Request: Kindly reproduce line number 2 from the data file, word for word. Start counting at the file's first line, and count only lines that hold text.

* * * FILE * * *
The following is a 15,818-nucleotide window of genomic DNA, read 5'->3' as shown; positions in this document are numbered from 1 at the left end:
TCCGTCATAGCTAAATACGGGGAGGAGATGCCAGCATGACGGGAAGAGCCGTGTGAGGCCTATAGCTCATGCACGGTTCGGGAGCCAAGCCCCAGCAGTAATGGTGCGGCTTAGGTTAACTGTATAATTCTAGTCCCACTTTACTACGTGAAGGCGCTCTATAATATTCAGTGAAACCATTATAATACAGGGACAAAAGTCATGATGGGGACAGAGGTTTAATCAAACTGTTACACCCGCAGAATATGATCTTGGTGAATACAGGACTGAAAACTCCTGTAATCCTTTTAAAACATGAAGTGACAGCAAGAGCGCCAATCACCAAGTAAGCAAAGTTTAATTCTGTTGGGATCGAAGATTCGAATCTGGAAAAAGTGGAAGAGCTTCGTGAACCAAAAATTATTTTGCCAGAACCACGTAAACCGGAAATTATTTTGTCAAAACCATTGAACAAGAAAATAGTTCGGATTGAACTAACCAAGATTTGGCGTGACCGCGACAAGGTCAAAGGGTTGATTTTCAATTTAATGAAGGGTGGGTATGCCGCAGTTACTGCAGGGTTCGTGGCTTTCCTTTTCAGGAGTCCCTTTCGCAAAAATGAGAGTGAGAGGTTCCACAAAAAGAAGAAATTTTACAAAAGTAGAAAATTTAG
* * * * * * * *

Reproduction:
TCCGTCATAGCTAAATACGGGGAGGAGATGCCAGCATGACGGGAAGAGCCGTGTGAGGCCTATAGCTCATGCACGGTTCGGGAGCCAAGCCCCAGCAGTAATGGTGCGGCTTAGGTTAACTGTATAATTCTAGTCCCACTTTACTACGTGAAGGCGCTCTATAATATTCAGTGAAACCATTATAATACAGGGACAAAAGTCATGATGGGGACAGAGGTTTAATCAAACTGTTACACCCGCAGAATATGATCTTGGTGAATACAGGACTGAAAACTCCTGTAATCCTTTTAAAACATGAAGTGACAGCAAGAGCGCCAATCACCAAGTAAGCAAAGTTTAATTCTGTTGGGATCGAAGATTCGAATCTGGAAAAAGTGGAAGAGCTTCGTGAACCAAAAATTATTTTGCCAGAACCACGTAAACCGGAAATTATTTTGTCAAAACCATTGAACAAGAAAATAGTTCGGATTGAACTAACCAAGATTTGGCGTGACCGCGACAAGGTCAAAGGGTTGATTTTCAATTTAATGAAGGGTGGGTATGCCGCAGTTACTGCAGGGTTCGTGGCTTTCCTTTTCAGGAGTCCCTTTCGCAAAAATGAGAGTGAGAGGTTCCACAAAAAGAAGAAATTTTACAAAAGTAGAAAATTTAG